We checked mom and baby again and then headed back to the clinic.

We midwives all had the biggest smiles on our faces as we drove home.

I had the biggest smile of all as I was so happy that I could help my dear young friend Sunshine as she became a mother.

Everyone getting a look at the new baby.
Everyone getting a look at the new baby.

We Help Babies Breath

At Abundant Grace of God we take our job very seriously.

Every day we are faced with the job of keeping moms and babies safe throughout one of the most vulnerable times of both of their lives.

This May we had a visiting midwife (Sora Colvin) come to Tabuk and re-certify all the midwives and nurses in neonatal resuscitation. Most babies don’t need to be resuscitated at birth, but for the few that do, staying calm and knowing what to do saves lives.

Marivic and Jona practice what they are learning.
Marivic and Jona practice what they are learning.
Alex and Edolbina practice a scenario.
Alex and Edolbina practice a scenario.
Claire and May-Anne
Claire and May-Anne

In fact, just a few weeks after our training, we had a baby deliver at our clinic who needed extensive resuscitation after delivery. The midwives stayed calm and gave the baby the support that he needed. The midwives got him breathing on his own and after a short stay at Almora General Hospital under the care of our referring paediatrician this little baby is doing great. If this mother had decided to deliver at home on her own, or without adequately trained midwives, his story would have been very different.

We were also updated on emergency breech delivery and shoulder dystocia management.

B-lyn, Melody and Marivic practice resolving shoulder dystocia.
B-lyn, Melody and Marivic practice resolving shoulder dystocia.

Thank you for supporting the work that we do here in making sure that every mother and every baby has the best care possible.

I delivered at Abundant Grace of God because…

I wanted to share some stories from our patients about why they are choosing to deliver at our clinic.


“I was so glad that I delivered here at Abundant Grace of God [Bugnay site] because I felt safe and taken care of well by the staff. Especially that I had a hemorrhage when I gave birth before at [another location], I didn’t feel safe there because when I hemorrhaged it took them so long before they stopped the bleeding.”

Some of the mothers from the village of Buscalan share about their experiences at AGGMC.
Some of the mothers from the village of Buscalan share about their experiences at AGGMC.
One of the mothers from Buscalan (neighbouring villages) that delivered at our Bugnay site.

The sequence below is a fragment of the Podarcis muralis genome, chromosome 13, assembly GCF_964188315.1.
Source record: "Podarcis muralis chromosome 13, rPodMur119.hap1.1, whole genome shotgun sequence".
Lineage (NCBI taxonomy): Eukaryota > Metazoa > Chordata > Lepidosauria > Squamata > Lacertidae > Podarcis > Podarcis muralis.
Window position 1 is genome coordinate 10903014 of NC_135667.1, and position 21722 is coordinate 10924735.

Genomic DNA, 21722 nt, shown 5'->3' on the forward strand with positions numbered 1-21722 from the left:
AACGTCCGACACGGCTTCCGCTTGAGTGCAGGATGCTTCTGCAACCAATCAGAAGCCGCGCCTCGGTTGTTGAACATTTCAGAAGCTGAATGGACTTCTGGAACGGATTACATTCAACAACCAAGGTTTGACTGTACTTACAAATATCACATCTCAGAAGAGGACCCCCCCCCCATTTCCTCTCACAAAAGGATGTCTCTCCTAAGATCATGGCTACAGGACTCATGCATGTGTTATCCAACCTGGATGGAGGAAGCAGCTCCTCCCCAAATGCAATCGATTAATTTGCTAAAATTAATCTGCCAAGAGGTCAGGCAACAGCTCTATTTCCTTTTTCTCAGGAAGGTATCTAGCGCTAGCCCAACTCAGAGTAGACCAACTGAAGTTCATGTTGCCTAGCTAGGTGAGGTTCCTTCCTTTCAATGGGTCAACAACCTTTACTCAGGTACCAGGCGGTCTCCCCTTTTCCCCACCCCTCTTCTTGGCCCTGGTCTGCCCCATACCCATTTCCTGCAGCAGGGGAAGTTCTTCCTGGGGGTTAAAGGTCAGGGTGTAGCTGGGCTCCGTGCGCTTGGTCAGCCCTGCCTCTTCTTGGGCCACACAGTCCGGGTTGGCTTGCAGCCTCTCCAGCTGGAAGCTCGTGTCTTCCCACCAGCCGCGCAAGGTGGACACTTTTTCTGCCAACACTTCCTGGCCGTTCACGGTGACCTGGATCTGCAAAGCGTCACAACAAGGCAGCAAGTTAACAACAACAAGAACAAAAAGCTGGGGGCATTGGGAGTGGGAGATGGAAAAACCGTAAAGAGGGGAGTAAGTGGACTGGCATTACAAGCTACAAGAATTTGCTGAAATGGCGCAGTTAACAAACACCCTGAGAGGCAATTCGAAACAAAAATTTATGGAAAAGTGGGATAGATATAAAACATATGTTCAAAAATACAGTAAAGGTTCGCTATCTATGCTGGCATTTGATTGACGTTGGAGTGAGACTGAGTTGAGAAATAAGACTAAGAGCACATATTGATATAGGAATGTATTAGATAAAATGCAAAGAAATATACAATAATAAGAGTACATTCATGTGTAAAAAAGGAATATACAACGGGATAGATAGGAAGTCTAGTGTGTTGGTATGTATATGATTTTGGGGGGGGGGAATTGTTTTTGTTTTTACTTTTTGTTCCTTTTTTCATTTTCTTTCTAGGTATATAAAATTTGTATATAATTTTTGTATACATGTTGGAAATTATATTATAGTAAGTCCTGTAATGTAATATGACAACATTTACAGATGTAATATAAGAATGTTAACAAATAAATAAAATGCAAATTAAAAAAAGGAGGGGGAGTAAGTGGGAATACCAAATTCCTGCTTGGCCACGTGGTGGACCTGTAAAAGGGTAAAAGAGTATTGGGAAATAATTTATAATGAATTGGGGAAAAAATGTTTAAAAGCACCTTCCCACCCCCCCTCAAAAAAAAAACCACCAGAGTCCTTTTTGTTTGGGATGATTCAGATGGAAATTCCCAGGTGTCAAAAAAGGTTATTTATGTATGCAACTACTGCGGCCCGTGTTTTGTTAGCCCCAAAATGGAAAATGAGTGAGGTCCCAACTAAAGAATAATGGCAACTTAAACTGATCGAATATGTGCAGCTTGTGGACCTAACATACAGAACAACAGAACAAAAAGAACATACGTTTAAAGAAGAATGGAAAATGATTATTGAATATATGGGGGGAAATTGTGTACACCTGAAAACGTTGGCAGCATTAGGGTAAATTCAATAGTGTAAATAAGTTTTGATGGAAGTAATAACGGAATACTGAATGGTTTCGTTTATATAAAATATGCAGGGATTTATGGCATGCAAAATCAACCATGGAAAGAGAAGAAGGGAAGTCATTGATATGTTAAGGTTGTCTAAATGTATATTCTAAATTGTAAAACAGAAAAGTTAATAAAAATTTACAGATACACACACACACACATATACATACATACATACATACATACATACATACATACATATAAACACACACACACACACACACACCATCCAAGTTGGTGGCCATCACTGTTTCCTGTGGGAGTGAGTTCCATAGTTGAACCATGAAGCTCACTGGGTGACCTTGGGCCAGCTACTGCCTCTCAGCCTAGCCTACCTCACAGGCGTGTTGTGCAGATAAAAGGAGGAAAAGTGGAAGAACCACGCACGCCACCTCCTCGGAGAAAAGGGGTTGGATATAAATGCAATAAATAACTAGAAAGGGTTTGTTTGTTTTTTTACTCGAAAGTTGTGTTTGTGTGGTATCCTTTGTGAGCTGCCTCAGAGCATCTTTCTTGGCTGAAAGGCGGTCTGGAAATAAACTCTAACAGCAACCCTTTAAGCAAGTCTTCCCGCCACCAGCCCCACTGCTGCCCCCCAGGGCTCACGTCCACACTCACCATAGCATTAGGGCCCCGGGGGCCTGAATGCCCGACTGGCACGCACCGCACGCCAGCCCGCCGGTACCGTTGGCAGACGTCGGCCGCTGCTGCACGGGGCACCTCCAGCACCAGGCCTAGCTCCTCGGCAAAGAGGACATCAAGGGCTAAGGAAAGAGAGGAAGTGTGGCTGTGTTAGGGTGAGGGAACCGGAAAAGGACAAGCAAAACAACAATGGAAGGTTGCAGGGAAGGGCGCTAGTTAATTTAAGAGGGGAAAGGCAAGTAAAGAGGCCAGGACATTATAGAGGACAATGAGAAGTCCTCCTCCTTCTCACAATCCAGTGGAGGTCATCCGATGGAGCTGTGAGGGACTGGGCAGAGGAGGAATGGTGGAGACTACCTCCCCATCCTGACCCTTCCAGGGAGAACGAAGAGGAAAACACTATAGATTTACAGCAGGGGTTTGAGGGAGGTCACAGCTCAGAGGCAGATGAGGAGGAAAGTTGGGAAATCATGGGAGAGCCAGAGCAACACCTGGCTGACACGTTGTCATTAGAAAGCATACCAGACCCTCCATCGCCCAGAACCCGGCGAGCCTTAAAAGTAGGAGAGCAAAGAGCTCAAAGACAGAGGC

One of the mothers from Buscalan (neighbouring village) that delivered at our Bugnay site.


“I chose [to deliver] here in Abundant Grace of God because the clinic is well ventilated, has very clean rooms and bathrooms and the employees are very kind to their patients, they treat them all equally. Also it is Philhealth accredited.”

*Mary shares at our Labor and Delivery seminar about her experience during the delivery of her first baby at AGGMC.

(*not real names)

We are so glad that the women of Kalinga are choosing to deliver at our clinic and that we have the opportunity to share God’s love with them in a practical way.

Labor and delivery is the time in a woman’s life where she can be the most vulnerable. Too often in the developing world the workers at local health facilities and hospitals use this time as an opportunity to shame the women and make them feel guilty.

The following is a quote from a fellow missionary working at a Birthing Home in Manila. She had the chance to talk with a senior medical student in regards to attitudes surrounding labouring women in the Philippines.

“What I learned was that birth is often seen as an opportunity to shame and frighten the woman giving birth: not because the exhausted, overworked health provider is mean or malicious, but because it is the time when a woman is at her most dependent and vulnerable, that one can instill such hatred for the process that she will not want to bear any more children. It is a time to make the mother feel badly for poor compliance of prenatal check-ups or for being seen as an eyesore to a society desperately trying to pull out of the “developing world” category.”